Friday, November 04, 2011

Gunpowder in the Kitchen.


Tomorrow night is the anniversary of the infamous attempt by Guy Fawkes to blow up the British House of Parliament in 1605. It is commonly known as ‘Guy Fawkes’ Night’ or ‘Bonfire Night’, or the night of ‘Gunpowder, Treason, and Plot’ (or ‘Gunpowder, Treason,and Parkin’, if you want a foodie spin on the name.)

I thought that a gunpowder theme might be fun for the occasion. There is ‘gunpowder tea’ of course – a form of green tea in which individual tea leaves are rolled into tiny balls that, to early aficionados,  resembled the black grains of gunpowder. There is also ‘gunpowder pie’, which is nothing less than a pie of leftovers, heavily peppered to disguise the unappetising contents.  I wanted something a little more authentic for the night however, and kept searching.

 There are historical reports of actual gunpowder being used as a salt/pepper seasoning substitute in various extreme military situations, and this makes sense, as gunpowder is essentially a mixture of sulphur, charcoal, and potassium nitrate (saltpetre.) I was of a mind to relate one of these stories to you today, but then I came across this gem:

Tongues, to cure. No. 1.
Take two fine bullocks' tongues; wash them well in spring water; dry them thoroughly with a cloth, and salt them with common salt, a quarter of a pound of saltpetre, a quarter of a pound of treacle, and a quarter of a pound of gunpowder. Let them lie in this pickle for a month; turn and rub them every day; then take them out and dry them with a cloth; rub a little gunpowder over them, and hang them up for a month, when they will be fit to eat, previously soaking a few hours as customary.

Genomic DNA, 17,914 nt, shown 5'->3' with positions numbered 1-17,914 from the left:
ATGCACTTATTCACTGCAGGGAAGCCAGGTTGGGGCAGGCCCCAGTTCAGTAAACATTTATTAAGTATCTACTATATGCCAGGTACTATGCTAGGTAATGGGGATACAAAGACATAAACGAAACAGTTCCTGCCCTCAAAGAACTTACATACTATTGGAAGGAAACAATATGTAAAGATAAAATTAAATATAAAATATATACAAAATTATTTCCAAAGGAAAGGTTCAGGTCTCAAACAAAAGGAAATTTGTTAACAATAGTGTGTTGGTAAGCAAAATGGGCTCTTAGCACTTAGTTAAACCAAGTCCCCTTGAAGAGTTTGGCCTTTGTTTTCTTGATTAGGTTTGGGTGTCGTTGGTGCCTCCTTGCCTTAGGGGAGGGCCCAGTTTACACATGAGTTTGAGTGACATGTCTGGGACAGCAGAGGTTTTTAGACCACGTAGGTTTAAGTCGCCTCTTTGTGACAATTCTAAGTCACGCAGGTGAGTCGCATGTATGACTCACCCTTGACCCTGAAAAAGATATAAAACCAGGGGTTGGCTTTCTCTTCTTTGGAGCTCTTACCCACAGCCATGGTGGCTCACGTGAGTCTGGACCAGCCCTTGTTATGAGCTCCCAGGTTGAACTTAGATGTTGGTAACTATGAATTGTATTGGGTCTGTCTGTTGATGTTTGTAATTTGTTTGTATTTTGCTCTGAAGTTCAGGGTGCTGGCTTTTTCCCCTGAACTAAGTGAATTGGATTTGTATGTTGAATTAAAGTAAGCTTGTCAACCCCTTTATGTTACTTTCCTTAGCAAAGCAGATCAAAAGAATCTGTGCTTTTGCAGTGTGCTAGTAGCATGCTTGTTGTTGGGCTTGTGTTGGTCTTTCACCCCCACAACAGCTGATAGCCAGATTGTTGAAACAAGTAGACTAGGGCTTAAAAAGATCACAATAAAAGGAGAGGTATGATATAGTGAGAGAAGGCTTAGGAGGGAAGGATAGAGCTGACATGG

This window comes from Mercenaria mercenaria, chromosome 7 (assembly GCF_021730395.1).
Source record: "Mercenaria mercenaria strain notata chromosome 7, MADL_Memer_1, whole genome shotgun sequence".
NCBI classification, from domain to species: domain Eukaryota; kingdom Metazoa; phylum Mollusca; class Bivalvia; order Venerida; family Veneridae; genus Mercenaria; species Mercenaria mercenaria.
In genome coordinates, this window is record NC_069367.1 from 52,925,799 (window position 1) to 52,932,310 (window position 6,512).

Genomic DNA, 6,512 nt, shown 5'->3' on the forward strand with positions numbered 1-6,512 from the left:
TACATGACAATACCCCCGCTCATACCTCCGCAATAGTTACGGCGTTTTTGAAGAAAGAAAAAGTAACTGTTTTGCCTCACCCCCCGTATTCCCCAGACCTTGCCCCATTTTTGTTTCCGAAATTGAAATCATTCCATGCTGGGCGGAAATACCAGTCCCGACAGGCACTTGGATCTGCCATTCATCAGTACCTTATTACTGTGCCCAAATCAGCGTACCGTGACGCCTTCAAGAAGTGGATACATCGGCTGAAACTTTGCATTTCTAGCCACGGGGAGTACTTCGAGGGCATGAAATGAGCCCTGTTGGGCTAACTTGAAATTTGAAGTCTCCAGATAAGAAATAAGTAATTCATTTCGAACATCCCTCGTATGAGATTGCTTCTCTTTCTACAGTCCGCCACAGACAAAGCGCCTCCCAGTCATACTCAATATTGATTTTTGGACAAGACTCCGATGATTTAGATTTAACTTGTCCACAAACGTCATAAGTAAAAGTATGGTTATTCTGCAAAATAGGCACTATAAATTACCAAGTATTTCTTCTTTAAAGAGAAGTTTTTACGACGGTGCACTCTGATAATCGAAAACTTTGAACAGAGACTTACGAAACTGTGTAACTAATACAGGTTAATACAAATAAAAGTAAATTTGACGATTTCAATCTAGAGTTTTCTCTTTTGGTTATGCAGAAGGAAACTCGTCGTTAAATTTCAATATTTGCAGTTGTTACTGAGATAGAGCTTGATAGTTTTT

The lady's own cookery book, and new dinner-table director (1844) by Lady Charlotte Campbell Bury

No doubt Lady Campbell Bury’s gamekeeper supplied the vital seasoning for this recipe, but for most of us it will be impossible to recreate in our own kitchens. For certain, I myself have never seen gunpowder in the spice section of the supermarket or delicatessen in any of the towns I have ever visited.

Quotation for the Day.

It would be nice if the Food and Drug Administration stopped issuing warnings about toxic substances and just gave me the names of one or two things still safe to eat. 
Robert Fuoss.

2 comments:

Le Loup said...

Now you just knew that heading would attract my attention!
Good post, well done. I will post the link on my blog.
Regards, Keith in Armidale NSW.
http://woodsrunnersdiary.blogspot.com/

The Old Foodie said...

I did actually think of you, Keith, just as I put that post up!